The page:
Homeland security takes a bite out of economic productivity. The two biggest issues on the domestic agenda right now are terrorism (and all that goes along with it, including Iraq) and the sagging economy. Either one has the potential to undo this administration. But the silliest of policies aimed at the former have the potential to do real damage to the latter.
Real productivity growth was the engine of expansion in the 90s, through the widespread adoption of such inovations as electronic communications and just-in-time delivery. But new U.S. Customs rules may require giving the government as much as 3 days notice before shipping anything into the country.
That means making decisions about what materials are needed in production earlier (possibly with less information, leading to bad decisions and waste). That means stockpiling inventories to hedge against need, meaning inefficiently allocated resources.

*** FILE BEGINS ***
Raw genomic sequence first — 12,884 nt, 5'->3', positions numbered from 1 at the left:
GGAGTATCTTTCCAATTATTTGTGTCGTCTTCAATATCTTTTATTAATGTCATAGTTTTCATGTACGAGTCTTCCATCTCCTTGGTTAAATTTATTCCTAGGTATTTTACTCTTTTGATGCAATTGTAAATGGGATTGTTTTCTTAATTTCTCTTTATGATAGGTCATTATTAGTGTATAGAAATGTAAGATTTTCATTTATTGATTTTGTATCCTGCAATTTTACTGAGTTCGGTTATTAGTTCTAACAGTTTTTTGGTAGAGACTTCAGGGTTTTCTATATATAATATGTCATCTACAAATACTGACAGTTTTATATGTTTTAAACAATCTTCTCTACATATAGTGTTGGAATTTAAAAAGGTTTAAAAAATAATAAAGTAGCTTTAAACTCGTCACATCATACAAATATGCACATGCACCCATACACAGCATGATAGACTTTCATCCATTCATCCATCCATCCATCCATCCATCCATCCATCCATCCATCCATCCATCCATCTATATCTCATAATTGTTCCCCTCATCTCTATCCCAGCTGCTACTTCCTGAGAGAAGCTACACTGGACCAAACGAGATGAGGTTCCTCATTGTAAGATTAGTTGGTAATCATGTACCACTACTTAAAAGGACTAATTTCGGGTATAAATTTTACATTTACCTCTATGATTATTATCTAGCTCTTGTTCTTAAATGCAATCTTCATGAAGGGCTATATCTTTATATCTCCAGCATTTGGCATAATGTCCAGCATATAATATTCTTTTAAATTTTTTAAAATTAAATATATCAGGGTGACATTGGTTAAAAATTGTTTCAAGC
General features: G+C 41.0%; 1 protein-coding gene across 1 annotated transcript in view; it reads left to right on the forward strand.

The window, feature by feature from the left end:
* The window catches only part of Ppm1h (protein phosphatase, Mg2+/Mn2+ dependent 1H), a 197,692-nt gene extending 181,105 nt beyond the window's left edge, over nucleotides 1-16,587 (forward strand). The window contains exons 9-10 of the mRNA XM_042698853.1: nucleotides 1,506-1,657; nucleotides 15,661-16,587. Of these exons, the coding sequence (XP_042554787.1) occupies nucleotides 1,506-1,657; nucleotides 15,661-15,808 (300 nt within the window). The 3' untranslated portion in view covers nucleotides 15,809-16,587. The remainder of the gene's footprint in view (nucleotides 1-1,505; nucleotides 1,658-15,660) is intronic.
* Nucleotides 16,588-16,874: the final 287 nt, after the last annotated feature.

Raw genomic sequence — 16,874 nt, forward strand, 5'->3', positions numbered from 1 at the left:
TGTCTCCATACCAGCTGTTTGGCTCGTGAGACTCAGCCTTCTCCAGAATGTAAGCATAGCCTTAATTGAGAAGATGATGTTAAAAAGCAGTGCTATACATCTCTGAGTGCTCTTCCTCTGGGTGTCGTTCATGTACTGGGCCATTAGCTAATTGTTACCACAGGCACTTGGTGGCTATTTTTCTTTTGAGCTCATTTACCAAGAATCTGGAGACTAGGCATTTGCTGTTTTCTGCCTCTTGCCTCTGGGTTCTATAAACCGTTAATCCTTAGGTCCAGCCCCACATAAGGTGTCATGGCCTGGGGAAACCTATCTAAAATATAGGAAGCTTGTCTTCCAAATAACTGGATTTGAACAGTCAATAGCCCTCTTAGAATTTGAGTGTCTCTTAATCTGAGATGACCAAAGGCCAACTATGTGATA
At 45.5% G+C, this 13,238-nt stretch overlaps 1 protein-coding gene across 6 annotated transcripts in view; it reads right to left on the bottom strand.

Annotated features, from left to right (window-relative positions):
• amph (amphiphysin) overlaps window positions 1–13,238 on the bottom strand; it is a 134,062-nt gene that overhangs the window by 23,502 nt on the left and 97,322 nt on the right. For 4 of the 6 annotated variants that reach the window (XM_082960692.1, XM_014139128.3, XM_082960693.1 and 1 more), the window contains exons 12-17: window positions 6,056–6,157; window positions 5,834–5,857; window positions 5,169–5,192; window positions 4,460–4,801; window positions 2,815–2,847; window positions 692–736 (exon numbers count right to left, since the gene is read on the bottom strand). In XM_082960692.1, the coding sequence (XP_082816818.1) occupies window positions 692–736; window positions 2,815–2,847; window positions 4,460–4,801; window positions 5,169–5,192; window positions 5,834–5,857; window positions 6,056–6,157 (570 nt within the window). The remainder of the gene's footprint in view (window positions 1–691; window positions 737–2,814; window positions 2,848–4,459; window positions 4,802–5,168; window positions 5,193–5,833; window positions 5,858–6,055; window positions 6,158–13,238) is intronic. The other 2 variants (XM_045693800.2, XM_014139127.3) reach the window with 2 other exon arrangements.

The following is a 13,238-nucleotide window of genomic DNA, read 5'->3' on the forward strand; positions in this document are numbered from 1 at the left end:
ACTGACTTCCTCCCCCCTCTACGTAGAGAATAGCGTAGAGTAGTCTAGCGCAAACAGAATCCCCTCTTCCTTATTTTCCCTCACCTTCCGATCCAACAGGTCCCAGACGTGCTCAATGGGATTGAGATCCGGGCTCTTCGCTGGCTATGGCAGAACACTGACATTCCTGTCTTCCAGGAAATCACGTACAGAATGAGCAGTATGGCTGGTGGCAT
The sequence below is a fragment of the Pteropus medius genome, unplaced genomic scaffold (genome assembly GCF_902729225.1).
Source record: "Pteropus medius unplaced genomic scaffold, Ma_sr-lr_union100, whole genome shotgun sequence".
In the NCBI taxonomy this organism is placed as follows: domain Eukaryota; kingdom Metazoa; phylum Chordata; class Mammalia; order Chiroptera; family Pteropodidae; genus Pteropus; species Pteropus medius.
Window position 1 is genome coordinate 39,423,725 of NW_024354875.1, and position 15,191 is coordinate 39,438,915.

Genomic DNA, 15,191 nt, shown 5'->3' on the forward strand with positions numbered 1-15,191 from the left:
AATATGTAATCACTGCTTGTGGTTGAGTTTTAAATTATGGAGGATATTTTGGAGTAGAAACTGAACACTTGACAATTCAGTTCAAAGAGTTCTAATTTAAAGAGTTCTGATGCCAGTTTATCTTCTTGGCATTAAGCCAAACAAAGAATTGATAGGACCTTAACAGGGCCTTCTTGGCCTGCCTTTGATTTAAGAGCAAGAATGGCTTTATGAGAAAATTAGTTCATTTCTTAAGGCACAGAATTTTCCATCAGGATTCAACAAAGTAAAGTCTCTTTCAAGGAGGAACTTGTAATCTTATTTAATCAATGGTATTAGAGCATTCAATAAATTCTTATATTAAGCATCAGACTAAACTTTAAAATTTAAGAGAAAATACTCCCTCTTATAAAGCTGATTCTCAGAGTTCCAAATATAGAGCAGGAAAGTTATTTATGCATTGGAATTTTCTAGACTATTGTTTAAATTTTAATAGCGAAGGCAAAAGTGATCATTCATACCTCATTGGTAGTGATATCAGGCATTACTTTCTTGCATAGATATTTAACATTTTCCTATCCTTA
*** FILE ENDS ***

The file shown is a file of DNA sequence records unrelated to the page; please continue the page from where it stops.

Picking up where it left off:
Perhaps supply chains need greater security. I’m willing to bet, though, that overloading the Customs service with information on all shipments into the country won’t do much good. They’ll have to process and analyze all of that information, and there’s no reason to suspect they’ll be adept at that.